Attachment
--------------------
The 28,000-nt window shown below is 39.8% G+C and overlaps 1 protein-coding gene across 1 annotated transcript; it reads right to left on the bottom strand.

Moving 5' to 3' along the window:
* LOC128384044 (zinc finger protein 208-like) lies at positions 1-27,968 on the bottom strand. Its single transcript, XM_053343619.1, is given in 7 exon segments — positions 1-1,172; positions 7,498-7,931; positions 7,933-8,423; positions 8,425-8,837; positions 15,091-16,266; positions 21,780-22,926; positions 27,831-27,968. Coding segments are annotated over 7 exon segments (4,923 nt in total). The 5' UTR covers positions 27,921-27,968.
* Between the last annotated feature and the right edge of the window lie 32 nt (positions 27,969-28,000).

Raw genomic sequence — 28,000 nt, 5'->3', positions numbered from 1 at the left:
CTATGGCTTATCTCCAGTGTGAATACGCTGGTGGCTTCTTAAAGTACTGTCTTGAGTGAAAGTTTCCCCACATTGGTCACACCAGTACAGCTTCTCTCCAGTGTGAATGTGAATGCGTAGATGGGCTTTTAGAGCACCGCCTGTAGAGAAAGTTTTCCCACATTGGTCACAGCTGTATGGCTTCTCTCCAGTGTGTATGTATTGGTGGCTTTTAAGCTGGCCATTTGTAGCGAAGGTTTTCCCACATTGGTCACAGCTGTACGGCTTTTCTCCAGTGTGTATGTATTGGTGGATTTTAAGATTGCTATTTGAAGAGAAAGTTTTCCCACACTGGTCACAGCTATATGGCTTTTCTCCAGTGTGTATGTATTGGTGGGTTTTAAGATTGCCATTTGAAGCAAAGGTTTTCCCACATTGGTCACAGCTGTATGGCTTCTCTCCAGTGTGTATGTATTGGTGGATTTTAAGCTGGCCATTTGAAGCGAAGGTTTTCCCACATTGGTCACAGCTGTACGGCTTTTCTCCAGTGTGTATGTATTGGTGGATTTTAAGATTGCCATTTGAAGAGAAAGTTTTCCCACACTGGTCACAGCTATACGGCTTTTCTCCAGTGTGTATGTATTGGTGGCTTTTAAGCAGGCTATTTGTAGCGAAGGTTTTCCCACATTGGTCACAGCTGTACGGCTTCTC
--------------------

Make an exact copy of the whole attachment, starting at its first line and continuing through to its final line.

The 28,000-nt window shown below is 39.8% G+C and overlaps 1 protein-coding gene across 1 annotated transcript; it reads right to left on the bottom strand.

Moving 5' to 3' along the window:
* LOC128384044 (zinc finger protein 208-like) lies at positions 1-27,968 on the bottom strand. Its single transcript, XM_053343619.1, is given in 7 exon segments — positions 1-1,172; positions 7,498-7,931; positions 7,933-8,423; positions 8,425-8,837; positions 15,091-16,266; positions 21,780-22,926; positions 27,831-27,968. Coding segments are annotated over 7 exon segments (4,923 nt in total). The 5' UTR covers positions 27,921-27,968.
* Between the last annotated feature and the right edge of the window lie 32 nt (positions 27,969-28,000).

Raw genomic sequence — 28,000 nt, 5'->3', positions numbered from 1 at the left:
CTATGGCTTATCTCCAGTGTGAATACGCTGGTGGCTTCTTAAAGTACTGTCTTGAGTGAAAGTTTCCCCACATTGGTCACACCAGTACAGCTTCTCTCCAGTGTGAATGTGAATGCGTAGATGGGCTTTTAGAGCACCGCCTGTAGAGAAAGTTTTCCCACATTGGTCACAGCTGTATGGCTTCTCTCCAGTGTGTATGTATTGGTGGCTTTTAAGCTGGCCATTTGTAGCGAAGGTTTTCCCACATTGGTCACAGCTGTACGGCTTTTCTCCAGTGTGTATGTATTGGTGGATTTTAAGATTGCTATTTGAAGAGAAAGTTTTCCCACACTGGTCACAGCTATATGGCTTTTCTCCAGTGTGTATGTATTGGTGGGTTTTAAGATTGCCATTTGAAGCAAAGGTTTTCCCACATTGGTCACAGCTGTATGGCTTCTCTCCAGTGTGTATGTATTGGTGGATTTTAAGCTGGCCATTTGAAGCGAAGGTTTTCCCACATTGGTCACAGCTGTACGGCTTTTCTCCAGTGTGTATGTATTGGTGGATTTTAAGATTGCCATTTGAAGAGAAAGTTTTCCCACACTGGTCACAGCTATACGGCTTTTCTCCAGTGTGTATGTATTGGTGGCTTTTAAGCAGGCTATTTGTAGCGAAGGTTTTCCCACATTGGTCACAGCTGTACGGCTTCTC